This week's US presidential election isn't just between Donald Trump and Joe Biden, but between two visions of what the country is and ought to be – and everything those competing perspectives imply.
So, what's really on the ballot?
First is national self-definition.
Mr Biden embodies the view that the US is, essentially, the expression of a set of ideals, founded to realise enlightenment values of democracy, equality, rule of law and freedom. The corollary is that, whenever possible, Washington should use its global influence to promote these values, particularly over time and in the biggest picture.
Mr Trump, by contrast, is the strongest modern proponent of a very different kind of nationalism, a blood-and-soil nativism reflecting the self-interests of a clearly defined, distinctive people linked by history, ethnicity and culture. Hence his abiding antipathy towards all forms of immigration. Since his worldview flows from a radical distinction between "us" and "them", social diversity is usually regarded as threatening.
Second is international relations.
Mr Trump calls his approach "America First", but he also clearly views the US as just another country that, like any other, seeks to maximise its competitive advantages. Hence his denigration of traditional partners and alliances, and of any guiding principles in foreign policy beyond narrow, immediate self-interest.
Mr Biden seeks to return the US to an idealistic sense of its own expansive vision, both internally, in pursuit of greater justice and equality, and as a source of order, stability and democratic influence in the world, buttressed by robust immigration. He cultivates a much more fluid sense of where "our" interests and identities intersect or even meld with those of others.
Elements of these conflicting concepts about what the US is and how it should behave in the world have been present since the founding of the republic. But recent developments have forced them into a dramatic confrontation.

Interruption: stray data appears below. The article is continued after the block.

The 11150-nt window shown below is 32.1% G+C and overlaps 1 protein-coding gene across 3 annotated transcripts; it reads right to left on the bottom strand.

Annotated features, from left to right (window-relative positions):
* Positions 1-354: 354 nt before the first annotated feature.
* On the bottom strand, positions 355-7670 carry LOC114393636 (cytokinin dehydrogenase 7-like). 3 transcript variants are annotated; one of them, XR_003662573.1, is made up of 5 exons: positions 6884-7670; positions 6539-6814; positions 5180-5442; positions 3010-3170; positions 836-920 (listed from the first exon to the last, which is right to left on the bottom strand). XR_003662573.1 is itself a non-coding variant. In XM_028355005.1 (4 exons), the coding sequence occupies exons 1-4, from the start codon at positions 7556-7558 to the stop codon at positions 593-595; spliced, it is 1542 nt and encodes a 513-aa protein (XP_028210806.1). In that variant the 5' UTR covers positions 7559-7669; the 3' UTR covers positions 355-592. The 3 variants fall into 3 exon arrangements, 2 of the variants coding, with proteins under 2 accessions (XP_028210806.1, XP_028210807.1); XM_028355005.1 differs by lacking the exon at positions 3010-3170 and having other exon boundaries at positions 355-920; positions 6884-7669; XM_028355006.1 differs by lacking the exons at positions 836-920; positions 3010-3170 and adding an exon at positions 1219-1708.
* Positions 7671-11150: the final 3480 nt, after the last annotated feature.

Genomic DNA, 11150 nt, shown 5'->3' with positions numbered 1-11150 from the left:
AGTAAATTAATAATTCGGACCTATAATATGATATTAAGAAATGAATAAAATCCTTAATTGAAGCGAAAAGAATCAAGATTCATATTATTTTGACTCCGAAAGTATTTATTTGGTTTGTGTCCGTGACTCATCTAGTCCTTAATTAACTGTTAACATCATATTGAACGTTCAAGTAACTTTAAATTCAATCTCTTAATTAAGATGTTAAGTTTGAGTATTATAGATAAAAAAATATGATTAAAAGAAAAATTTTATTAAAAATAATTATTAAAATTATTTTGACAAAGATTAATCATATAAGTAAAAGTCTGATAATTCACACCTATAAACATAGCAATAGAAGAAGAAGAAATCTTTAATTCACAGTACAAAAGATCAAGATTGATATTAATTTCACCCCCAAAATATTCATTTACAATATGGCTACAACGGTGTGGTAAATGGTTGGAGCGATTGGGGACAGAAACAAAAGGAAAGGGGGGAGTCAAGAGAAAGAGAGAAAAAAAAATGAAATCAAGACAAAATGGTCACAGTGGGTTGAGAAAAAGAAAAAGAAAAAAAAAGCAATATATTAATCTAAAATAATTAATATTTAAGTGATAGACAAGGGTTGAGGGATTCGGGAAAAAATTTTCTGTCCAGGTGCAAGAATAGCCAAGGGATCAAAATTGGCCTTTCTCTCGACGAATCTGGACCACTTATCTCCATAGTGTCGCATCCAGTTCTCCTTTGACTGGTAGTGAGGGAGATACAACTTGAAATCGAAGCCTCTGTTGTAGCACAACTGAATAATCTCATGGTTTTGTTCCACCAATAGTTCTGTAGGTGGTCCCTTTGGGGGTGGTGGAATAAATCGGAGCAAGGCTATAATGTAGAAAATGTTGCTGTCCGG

In foreign policy, the lack of an existentially threatening and universally accepted adversary such as the former Soviet Union has meant the entire Cold War approach is now up for debate and isolationism is back. The foreign policy establishment has failed to convince ordinary American voters of the benefits of traditional levels and forms of international leadership and engagement, which all too often feels to them like an intolerable burden. That's certainly how Mr Trump portrays it.
Third is national identity.
Humans are at the beginning of a remarkably thorough and a dizzyingly rapid revolution of life defined by radical new technologies such as artificial intelligence, genetic engineering and nanotechnology. This is clearly going to be more drastic, disruptive and sudden than any analogous past transformation.
The economic components are often mischaracterised as "globalisation", but the reality is far broader. In fact, the way people live and, especially, work, is being dramatically upended, far more quickly than most people can understand or anyone can effectively manage.
That's all very frightening, and encourages tribalism, nativism and the false reassurance of narrow identities.
In the US, it's compounded by a fundamental social shift that began in the late 1960s whereby the traditionally all-powerful white Christian majority becomes far smaller and less privileged, and must share authority with other social groups.